Appetisers quickly appear after take-off. We're encouraged to try everything, but return for seconds of the foie gras.
While dinner is being prepared, we take the chance to snap some photos of the aircraft, including of our A350 business class seat in 'bed mode'.
Look different to what you're used to? This is how the seat arrives fresh from the factory, with padding and also headrest covers installed later in Singapore.
Even without the usual tools at hand, that didn't stop the crew from offering to make our bed using one-off mattress pads supplied by Airbus exclusively for this delivery flight to make things more comfortable, plus an array of pillows and blankets – again, loaded only for today before SQ replaces them with its own signature products.
With so many other seats to choose from, I left the bed assembled in 16A for later, commandeered 16D as my 'working and eating' seat and assigned my laptop bag to 16F, giving it some extra privacy by sliding the divider closed. Heck, 16K was also up for grabs, but three seats felt like plenty.
That was until I went exploring down in premium economy to briefly seize all of row 31 – bulkhead seats with extra legroom (and Champagne smuggled back from business class)...
... and a quick glance at economy, which I wasn't surprised to find completely vacant when business class was open to all.
As we leave the south of France, the captain suggests we look outside as we fly over stunning snow-capped mountains and can just begin to observe the curvature of the Earth in the distance...
... after which, we're told that dinner is being served in business class – but only if we can sneak back through the economy class curtain undetected, as so many have tried (and failed) before us...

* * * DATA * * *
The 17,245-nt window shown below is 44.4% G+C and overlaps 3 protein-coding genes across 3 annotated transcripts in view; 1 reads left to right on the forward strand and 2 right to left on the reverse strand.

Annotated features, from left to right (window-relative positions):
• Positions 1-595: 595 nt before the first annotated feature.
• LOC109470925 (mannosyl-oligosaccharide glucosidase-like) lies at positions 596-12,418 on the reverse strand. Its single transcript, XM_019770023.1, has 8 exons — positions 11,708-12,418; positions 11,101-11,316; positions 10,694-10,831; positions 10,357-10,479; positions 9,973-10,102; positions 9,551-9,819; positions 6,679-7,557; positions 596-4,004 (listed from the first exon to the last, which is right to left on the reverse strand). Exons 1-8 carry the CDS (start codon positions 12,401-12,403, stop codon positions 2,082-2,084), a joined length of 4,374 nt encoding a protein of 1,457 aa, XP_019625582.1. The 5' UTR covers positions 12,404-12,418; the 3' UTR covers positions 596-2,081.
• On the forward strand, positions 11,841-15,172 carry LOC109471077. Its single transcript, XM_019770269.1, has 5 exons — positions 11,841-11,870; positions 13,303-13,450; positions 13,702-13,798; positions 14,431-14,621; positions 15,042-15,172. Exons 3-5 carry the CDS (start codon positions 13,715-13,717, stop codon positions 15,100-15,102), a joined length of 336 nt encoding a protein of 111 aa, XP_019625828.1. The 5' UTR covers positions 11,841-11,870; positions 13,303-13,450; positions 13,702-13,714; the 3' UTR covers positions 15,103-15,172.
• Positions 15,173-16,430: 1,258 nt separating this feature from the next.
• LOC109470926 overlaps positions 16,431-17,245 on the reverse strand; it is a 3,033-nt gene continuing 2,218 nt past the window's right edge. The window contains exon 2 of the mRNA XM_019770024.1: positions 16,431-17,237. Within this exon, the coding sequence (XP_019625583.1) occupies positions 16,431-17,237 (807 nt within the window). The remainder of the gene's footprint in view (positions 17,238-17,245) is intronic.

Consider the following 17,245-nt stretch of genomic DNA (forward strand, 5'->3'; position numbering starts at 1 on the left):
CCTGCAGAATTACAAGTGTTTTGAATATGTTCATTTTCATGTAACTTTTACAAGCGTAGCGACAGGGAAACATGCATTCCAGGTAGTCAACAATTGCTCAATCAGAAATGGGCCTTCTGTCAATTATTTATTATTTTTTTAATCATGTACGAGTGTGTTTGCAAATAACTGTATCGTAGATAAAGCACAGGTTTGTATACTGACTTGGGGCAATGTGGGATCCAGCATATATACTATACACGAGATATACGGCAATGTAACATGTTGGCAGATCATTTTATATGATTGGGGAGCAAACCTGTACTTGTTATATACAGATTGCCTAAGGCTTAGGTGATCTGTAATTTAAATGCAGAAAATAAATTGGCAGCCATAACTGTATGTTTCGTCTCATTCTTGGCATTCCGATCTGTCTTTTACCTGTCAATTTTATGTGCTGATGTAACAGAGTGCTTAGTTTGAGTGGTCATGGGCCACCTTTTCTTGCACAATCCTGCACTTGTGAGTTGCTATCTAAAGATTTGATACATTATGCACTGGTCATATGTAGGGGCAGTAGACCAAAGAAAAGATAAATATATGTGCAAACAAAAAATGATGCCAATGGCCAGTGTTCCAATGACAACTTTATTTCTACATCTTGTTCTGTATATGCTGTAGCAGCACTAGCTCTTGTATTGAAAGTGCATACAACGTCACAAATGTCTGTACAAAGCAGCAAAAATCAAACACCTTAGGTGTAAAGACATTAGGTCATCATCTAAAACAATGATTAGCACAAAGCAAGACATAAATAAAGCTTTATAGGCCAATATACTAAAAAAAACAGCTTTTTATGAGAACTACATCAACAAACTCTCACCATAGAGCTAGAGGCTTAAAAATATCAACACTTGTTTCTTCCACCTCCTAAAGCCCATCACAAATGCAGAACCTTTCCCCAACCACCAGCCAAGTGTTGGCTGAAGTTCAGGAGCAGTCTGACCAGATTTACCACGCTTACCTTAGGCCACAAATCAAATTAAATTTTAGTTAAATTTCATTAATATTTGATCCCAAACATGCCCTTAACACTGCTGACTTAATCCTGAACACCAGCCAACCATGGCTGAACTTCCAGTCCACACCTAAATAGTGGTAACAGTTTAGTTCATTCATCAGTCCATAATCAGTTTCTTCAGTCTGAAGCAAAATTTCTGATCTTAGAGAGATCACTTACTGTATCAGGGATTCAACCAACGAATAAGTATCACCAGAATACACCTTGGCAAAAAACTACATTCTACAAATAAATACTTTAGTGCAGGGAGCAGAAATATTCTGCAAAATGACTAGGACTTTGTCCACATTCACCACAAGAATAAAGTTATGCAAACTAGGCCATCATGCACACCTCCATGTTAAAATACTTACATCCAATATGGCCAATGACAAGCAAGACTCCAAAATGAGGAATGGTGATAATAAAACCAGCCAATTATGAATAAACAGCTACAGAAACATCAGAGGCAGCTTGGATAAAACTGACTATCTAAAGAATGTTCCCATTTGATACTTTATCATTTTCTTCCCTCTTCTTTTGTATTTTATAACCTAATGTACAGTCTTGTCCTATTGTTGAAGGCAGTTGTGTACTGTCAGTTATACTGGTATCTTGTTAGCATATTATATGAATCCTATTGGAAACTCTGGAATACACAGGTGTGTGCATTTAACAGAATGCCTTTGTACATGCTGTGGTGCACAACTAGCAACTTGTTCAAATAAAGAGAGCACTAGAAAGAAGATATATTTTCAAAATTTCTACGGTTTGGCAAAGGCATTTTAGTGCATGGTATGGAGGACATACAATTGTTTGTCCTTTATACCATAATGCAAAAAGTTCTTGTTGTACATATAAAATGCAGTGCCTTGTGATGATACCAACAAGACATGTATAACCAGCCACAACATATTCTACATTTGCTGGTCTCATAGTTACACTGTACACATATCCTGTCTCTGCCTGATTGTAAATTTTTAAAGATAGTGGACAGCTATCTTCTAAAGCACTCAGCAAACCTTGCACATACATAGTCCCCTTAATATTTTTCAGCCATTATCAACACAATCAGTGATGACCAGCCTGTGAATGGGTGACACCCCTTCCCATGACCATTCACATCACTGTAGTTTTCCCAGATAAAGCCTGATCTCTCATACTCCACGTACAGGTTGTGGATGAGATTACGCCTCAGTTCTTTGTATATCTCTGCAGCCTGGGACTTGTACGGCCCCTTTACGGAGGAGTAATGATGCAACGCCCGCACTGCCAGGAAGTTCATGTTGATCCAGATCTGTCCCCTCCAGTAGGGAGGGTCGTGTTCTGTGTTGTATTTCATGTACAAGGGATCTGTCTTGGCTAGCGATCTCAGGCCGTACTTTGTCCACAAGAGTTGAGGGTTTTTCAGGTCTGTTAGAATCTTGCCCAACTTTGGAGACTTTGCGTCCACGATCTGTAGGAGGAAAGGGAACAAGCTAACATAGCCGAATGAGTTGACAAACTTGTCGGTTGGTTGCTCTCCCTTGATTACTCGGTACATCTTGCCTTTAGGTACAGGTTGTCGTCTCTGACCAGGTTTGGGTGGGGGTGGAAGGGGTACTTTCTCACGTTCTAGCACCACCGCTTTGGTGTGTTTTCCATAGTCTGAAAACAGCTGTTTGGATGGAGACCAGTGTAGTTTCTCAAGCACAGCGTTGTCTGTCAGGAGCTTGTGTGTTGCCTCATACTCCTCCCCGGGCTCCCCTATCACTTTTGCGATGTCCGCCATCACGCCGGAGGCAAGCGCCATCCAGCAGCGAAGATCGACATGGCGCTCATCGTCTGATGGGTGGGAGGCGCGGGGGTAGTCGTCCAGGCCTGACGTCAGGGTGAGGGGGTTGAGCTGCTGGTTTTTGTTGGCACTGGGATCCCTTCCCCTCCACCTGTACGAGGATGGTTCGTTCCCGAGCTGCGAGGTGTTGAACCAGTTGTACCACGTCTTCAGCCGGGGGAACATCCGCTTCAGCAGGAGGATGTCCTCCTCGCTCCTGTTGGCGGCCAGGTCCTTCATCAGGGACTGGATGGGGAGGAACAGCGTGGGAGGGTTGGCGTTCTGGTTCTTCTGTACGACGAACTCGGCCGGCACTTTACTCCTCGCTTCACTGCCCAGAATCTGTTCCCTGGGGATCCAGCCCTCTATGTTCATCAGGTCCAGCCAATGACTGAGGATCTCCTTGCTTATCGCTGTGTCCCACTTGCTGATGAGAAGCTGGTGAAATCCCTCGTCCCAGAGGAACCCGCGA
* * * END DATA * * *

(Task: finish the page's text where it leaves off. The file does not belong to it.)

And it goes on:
We survive the mission, finding an array of salad, seafood, pie and cheese served to one of our business class seats, plus bread from a roving bread basket:
We, and many of the other passengers, assumed this was everything, but were surprised when the crew followed-up with a choice between three further main courses. I opted for the veal with bacon-wrapped beans, carrot, olives and a potato rosti:
It was a surprisingly tasty dish, but do excuse the economy-style meal box – you certainly won't see these in business class on 'regular' Singapore Airlines flights. As with everything else, they're a one-off for this special delivery flight.
After the meal we took a chance to play with the inflight entertainment system, which wouldn't normally be loaded with content for a delivery flight, but was indeed for today's journey.
Everything was there, from SQ's regular library of movies and TV shows through to the 'moving map' to keep tabs on the flight.
After a solid sleep, a change in cabin lighting wakes us up closer to Singapore, and when the crew offer to serve "breakfast in bed" rather than the inconvenience of trekking it all the way across the aisle to my nearby 'eating seat', who was I to refuse?
Breakfast is a simple affair of fruits, yoghurt, juice and scrambled eggs, but when I take a moment to decide between a regular croissant or a chocolate croissant, the crew insist I try one of each and enjoy a third for good measure.
Then comes one of the only announcements you don't want to hear when happily cruising along in your private jet: "cabin crew, prepare the cabin for landing", and before we know it, we've arrived at Singapore and it's time to leave the aircraft and return to reality.
But, not before taking a group photo with the pilots, cabin crew, fellow journalists, Singapore Airlines executives and other SQ staff including engineers and back-up crew, who all shared in the experience and helped to make the flight so enjoyable.
Singapore Airlines will now use this Airbus A350 to begin non-stop flights between Singapore and San Francisco on October 23, while flying it to other destinations closer to home in the meantime, including Melbourne.
Chris Chamberlin travelled on Airbus' 10,000th delivery flight as a guest of Airbus and Singapore Airlines.